Death Caps and the rest: the really poisonous mushroom thread

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fungi2bwith

Member
Feb 27, 2008
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hampshire
I found these a few years ago which were identified (by others on the foray) as galerina marginata. If anyone disagrees with the ID, let me know and I'll delete.

Garry

n_a
 

Geoff Dann

Native
Sep 15, 2010
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I found these a few years ago which were identified (by others on the foray) as galerina marginata. If anyone disagrees with the ID, let me know and I'll delete.

Garry

n_a

It's close enough for me. I couldn't tell you for sure from that photo whether those are G. marginata or Kuehneromyces mutabilis, but I'd tend towards the former and if your foray leader identified them as such then it looks good to me.

So we have Really Nasty Mushroom number 5, which goes by the common name of "Funeral Bell" and has been responsible for at least ten recorded deaths in Europe. It contains the same sort of toxins as the deadly Amanitas. If you're thinking of picking any sort of medium-sized brown mushroom that fruits from logs, you've got to know and avoid this one.

Cheers Garry!
 

Geoff Dann

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Sep 15, 2010
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Really Nasty Mushroom number 6: Paxillus involutus (Brown Rollrim)

For this one I refer people to a short thread from this forum:

http://www.bushcraftuk.com/forum/showthread.php?t=62600

The person in question believed he was posting pictures of Appalachian Chanterelles (which don't grow in the UK, but are pretty similar to our Chanterelles). And he'd clearly been eating them for a while. This is a fungus that people once ate, but it is now known to cause a long term blood disorder that is really rather unpleasant and leads to a quick death at some random point, maybe 20 years after you started eating the mushroom. Details in the thread.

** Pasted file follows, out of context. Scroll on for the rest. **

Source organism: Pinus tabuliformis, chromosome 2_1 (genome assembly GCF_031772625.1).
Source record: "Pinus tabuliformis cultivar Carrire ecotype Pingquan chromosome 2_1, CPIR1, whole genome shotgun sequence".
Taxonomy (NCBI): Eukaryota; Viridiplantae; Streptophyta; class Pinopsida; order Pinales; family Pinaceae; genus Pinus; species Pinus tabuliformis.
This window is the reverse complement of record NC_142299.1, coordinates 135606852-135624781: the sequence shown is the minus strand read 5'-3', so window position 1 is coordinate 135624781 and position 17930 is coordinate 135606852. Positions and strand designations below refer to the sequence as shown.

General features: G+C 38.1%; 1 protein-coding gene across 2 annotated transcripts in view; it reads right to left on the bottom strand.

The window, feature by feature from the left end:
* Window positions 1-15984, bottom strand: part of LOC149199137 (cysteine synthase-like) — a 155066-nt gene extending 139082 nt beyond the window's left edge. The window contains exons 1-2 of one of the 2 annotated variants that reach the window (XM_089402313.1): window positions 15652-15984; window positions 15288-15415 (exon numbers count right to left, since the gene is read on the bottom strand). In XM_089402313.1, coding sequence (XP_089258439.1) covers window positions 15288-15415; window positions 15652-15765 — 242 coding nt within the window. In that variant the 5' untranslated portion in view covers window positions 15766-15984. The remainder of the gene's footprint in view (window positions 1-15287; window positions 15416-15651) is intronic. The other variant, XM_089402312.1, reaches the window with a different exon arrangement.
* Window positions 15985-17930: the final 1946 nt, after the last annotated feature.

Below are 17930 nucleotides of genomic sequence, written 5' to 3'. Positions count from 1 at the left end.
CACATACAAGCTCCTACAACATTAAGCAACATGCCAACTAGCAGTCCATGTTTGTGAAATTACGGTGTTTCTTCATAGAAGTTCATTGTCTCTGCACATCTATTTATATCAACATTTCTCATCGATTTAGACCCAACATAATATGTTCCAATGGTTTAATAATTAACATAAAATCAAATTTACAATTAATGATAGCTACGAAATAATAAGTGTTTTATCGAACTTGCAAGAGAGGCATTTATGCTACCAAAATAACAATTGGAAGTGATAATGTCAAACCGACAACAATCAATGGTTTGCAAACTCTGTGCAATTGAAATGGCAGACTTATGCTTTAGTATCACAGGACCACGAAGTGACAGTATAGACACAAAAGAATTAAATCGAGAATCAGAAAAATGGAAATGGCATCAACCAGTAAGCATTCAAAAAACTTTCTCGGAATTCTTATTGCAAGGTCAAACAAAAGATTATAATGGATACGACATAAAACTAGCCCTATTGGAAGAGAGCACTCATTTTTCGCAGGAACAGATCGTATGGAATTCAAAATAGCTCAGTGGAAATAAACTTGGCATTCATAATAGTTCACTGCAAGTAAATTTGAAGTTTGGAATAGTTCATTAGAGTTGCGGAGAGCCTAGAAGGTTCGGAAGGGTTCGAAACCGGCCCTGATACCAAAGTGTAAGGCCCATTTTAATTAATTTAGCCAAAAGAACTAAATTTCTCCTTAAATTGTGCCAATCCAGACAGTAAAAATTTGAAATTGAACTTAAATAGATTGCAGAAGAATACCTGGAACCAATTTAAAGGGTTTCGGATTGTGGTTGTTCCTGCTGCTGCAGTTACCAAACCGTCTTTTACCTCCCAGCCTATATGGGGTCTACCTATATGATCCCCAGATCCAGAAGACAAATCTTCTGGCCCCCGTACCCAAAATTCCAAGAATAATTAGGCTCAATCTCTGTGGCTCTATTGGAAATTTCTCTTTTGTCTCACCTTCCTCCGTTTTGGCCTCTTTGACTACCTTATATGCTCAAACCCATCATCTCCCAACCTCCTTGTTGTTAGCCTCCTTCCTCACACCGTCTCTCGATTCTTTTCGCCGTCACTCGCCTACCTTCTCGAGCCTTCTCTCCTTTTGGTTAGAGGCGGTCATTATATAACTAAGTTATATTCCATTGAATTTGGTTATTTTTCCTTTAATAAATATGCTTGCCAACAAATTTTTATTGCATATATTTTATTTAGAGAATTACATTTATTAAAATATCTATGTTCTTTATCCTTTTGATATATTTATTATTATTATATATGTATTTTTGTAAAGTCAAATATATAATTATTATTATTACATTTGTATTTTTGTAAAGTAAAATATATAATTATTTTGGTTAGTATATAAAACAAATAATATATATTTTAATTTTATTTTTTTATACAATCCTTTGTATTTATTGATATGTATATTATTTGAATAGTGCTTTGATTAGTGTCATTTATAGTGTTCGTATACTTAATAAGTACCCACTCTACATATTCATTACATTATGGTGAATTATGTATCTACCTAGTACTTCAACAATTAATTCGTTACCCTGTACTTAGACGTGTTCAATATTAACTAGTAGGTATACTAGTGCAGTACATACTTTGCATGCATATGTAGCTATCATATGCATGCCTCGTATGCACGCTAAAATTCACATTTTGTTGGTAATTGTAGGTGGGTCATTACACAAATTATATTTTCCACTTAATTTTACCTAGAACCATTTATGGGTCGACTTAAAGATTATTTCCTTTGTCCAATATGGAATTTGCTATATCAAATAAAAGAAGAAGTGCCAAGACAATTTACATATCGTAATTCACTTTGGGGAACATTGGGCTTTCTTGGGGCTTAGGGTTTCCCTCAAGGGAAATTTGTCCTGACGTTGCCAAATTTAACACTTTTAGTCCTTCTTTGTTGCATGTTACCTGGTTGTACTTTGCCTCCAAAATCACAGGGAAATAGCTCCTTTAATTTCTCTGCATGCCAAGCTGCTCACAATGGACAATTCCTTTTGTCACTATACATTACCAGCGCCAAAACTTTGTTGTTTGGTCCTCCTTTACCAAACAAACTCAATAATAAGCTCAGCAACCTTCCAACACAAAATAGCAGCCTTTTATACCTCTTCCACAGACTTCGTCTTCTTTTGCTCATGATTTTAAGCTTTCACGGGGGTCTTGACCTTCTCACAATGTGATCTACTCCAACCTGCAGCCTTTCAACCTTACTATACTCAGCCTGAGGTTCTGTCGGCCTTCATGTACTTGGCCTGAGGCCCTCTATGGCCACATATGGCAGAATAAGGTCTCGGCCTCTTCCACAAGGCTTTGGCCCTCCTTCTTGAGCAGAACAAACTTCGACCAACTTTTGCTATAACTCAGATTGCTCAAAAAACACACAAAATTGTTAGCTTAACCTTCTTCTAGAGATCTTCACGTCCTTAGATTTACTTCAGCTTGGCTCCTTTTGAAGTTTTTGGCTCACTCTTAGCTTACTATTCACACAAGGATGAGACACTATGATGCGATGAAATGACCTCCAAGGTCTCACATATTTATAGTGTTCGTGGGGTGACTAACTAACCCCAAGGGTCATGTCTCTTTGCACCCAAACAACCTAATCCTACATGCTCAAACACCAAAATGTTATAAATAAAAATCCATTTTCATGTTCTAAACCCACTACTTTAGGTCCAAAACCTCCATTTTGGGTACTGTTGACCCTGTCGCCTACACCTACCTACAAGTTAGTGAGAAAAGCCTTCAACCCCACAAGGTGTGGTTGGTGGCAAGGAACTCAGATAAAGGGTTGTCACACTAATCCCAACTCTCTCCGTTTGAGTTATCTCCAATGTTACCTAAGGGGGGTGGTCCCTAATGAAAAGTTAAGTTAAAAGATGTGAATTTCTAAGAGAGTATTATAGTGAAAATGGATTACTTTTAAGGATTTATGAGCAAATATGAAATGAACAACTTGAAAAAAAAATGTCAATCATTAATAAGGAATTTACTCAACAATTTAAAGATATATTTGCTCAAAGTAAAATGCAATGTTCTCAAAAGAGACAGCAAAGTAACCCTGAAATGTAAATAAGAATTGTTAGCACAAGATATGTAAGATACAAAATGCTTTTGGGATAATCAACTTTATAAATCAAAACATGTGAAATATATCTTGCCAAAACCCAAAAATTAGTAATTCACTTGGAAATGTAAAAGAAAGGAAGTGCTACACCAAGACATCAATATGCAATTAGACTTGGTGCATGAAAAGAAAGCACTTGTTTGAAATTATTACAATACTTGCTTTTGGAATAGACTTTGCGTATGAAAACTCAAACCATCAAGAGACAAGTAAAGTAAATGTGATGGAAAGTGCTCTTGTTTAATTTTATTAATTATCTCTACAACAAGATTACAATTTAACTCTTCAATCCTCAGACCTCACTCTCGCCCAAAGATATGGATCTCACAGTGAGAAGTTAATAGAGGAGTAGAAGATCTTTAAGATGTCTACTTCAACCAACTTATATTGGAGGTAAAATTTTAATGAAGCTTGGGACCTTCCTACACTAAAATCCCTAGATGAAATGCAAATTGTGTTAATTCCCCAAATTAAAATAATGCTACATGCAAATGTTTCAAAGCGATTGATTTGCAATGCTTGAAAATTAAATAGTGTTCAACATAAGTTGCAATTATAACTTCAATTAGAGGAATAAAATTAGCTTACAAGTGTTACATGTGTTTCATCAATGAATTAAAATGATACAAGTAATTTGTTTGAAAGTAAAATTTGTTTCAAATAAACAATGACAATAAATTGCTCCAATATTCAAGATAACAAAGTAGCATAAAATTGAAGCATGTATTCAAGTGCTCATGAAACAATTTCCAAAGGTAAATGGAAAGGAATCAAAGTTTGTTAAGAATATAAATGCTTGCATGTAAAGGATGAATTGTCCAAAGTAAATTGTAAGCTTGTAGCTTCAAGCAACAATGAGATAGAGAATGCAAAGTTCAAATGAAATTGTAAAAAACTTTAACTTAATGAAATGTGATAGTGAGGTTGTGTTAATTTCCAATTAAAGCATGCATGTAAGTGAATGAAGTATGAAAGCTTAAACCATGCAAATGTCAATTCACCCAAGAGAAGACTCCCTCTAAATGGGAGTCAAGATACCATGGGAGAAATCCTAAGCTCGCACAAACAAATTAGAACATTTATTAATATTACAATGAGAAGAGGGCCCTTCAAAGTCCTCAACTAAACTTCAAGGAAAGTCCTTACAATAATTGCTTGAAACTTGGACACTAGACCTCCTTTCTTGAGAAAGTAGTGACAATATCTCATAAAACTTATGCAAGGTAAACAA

Your picture:

5044141643_25dbd06230.jpg


Paxillus involutus:

paxillus_vernalis_03big.jpg


Appalachian chanterelle:

cantharellus_appalachiensis_01big.jpg

This species is VERY common all over the UK. It's growing in a woodland or garden near you. It has suffered like almost everything else this year from slug predation, but in a normal year you will find it all over the place. It is tricky to identify at first, because it changes quite a lot as it develops from a small mushroom into something that can be the size of a dinnerplate.
 
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decorum

Full Member
May 2, 2007
5,064
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Warwickshire
Good thread, my knowledge of all things sporey pretty much stops at very obvious species which are also useful.


The person in question believed he was posting pictures of Appalachian Chanterelles (which don't grow in the UK, but are pretty similar to our Chanterelles). And he'd clearly been eating them for a while.

In fairness, Mungo does list his location as Toronto, Canada and is quite close to the Appalachian Mountains. But it's very useful to have a reminder that, when travelling, you should be even more wary for misidentification and double up the checks.
 

Geoff Dann

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Sep 15, 2010
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In fairness, Mungo does list his location as Toronto, Canada and is quite close to the Appalachian Mountains. But it's very useful to have a reminder that, when travelling, you should be even more wary for misidentification and double up the checks.

Exactly the same mistake gets made in the UK, because British Chanterelles are just as easily mixed up with brown roll-rims. Probably even more easily. In fact those Appalachian chanterelles actually more like the Winter Chanterelles that can be found in the UK right now, and those are quite hard to confuse with a brown rollrim.
 

Geoff Dann

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Sep 15, 2010
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Yeah...sorry about the broken image links. I don't know why they disappeared. I might get round to re-uploading them and putting new links in, but I'm super-busy right now because it's primetime mushrooms season and have my own website to maintain these days!